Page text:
"Values have shrunken to fantastic levels; taxes have risen; our ablility to pay has fallen; government of all kinds is faced by serious curtailment of income; the means of exchange are frozen in the currents of trade; the withered leaves of industrial enterprise lie on every side; farmers find no markets for their produce; the savings of many years in thousands of families are gone.
"More important, a host of unemployed citizens face the grim problem of existence, and an equally great number toil with little return. Only a foolish optimist can deny the dark realities of the moment.
"Primarily, this is because the rulers of the exchange of mankind's goods have failed through their own stubborness and their own incompetence, have admitted their failure and abdicated. Practices of the unscrupulous money changers stand indicted in the court of public opinion, rejected by the hearts and minds of men.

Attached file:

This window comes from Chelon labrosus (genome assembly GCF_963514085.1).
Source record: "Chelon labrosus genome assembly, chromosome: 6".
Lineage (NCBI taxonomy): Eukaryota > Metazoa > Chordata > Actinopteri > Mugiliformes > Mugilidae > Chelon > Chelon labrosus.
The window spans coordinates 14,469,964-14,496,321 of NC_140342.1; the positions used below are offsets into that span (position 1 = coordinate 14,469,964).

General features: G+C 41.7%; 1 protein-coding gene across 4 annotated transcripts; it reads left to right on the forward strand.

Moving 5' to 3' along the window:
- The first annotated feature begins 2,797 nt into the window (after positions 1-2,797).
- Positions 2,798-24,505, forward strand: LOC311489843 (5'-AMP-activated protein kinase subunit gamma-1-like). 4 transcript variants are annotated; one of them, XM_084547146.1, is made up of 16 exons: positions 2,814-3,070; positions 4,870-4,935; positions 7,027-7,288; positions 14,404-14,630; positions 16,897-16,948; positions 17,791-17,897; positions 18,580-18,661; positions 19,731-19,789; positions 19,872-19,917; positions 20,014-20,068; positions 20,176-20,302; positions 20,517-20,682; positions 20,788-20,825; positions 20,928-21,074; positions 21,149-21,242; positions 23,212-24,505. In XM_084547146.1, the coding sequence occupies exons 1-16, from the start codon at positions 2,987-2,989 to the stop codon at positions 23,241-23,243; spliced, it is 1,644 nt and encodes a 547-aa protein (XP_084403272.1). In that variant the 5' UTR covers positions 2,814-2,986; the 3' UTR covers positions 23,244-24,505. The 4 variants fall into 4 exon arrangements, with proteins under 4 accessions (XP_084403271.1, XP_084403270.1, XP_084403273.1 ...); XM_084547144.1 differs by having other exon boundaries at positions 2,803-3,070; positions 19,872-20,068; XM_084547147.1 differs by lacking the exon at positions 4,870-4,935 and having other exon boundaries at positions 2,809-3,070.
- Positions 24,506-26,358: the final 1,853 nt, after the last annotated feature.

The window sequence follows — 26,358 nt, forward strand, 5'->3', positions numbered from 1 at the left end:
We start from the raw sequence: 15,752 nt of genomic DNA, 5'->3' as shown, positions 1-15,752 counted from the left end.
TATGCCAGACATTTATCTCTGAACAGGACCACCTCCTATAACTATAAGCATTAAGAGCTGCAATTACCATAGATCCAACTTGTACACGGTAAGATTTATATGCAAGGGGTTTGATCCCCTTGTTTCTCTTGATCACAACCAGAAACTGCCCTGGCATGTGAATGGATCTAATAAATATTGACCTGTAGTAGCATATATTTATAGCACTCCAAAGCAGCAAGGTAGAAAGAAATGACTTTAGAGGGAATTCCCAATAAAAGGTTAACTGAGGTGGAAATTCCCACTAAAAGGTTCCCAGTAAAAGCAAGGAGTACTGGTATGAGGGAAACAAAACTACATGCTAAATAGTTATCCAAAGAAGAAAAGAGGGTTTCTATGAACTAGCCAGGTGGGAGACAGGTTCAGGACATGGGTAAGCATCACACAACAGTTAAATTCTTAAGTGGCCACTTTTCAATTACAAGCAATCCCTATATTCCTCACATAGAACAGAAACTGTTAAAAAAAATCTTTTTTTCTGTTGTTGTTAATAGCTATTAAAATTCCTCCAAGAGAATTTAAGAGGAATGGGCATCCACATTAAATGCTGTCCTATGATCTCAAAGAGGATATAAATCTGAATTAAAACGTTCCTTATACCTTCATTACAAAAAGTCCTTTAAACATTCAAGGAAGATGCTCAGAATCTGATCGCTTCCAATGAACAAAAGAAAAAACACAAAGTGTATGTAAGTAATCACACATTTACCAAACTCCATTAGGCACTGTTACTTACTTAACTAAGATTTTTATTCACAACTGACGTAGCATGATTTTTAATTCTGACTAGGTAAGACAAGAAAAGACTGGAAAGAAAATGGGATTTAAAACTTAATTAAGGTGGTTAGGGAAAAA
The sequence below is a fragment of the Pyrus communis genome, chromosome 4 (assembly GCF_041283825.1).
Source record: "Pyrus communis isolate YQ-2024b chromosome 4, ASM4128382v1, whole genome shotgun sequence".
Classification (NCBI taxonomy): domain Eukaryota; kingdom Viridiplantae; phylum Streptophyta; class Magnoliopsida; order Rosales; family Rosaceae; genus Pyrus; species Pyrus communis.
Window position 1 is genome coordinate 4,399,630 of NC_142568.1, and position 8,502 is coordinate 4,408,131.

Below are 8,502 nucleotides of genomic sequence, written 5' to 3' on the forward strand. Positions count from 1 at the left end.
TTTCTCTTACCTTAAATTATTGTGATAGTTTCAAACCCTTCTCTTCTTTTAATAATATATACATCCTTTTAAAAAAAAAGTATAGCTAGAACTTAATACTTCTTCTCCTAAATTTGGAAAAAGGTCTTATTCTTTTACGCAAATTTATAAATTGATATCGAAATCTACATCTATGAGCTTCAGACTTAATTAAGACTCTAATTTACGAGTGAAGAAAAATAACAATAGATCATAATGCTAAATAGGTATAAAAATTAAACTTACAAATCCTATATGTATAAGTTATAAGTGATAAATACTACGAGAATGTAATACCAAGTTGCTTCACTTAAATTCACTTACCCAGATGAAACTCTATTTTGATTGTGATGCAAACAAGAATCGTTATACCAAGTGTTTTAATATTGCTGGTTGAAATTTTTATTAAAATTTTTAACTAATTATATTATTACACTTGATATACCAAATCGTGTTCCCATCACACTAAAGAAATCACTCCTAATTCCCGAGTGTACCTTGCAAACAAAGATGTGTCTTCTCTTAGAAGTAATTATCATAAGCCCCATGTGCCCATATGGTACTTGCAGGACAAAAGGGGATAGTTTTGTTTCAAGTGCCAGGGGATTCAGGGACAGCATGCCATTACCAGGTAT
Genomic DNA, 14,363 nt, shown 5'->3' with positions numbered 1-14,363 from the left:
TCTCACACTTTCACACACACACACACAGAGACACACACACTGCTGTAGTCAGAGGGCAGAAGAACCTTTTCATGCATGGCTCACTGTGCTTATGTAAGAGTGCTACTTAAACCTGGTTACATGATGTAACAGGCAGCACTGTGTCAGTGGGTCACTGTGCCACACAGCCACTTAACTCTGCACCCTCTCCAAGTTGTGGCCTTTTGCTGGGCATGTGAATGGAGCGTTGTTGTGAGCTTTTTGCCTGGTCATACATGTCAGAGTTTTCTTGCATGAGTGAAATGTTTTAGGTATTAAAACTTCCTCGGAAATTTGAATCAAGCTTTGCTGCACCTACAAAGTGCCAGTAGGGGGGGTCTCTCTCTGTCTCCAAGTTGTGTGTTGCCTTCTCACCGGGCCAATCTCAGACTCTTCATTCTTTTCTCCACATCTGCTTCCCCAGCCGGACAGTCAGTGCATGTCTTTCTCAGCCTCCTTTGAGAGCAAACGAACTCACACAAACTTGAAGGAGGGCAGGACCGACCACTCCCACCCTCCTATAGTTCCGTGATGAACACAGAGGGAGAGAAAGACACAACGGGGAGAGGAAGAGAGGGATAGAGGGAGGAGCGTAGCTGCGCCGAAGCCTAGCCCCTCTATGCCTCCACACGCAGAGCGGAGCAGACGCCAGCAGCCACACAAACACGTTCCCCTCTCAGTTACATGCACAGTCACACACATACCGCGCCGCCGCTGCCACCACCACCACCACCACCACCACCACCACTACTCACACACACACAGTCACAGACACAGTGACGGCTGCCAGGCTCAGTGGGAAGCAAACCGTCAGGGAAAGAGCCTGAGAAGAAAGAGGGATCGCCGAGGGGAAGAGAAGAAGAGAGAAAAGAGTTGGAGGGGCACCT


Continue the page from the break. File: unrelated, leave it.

"True, they have tried, but their efforts have been cast in the pattern of outworn tradition. Faced by failure of credit,they have proposed only the lending of more money.
"They have no vision, and when there is no vision the people perish."
"The measure of the restoration lies in the extent to which we apply social values more noble than mere monetary profit.
"Happiness lies not in the mere possession of money; it lies in the joy of achievement, in the thrill of creative effort."
This is part of President Franklin Delano Roosevelt's First Inaugural Address delivered on March 4, 1933 in Washington, D.C.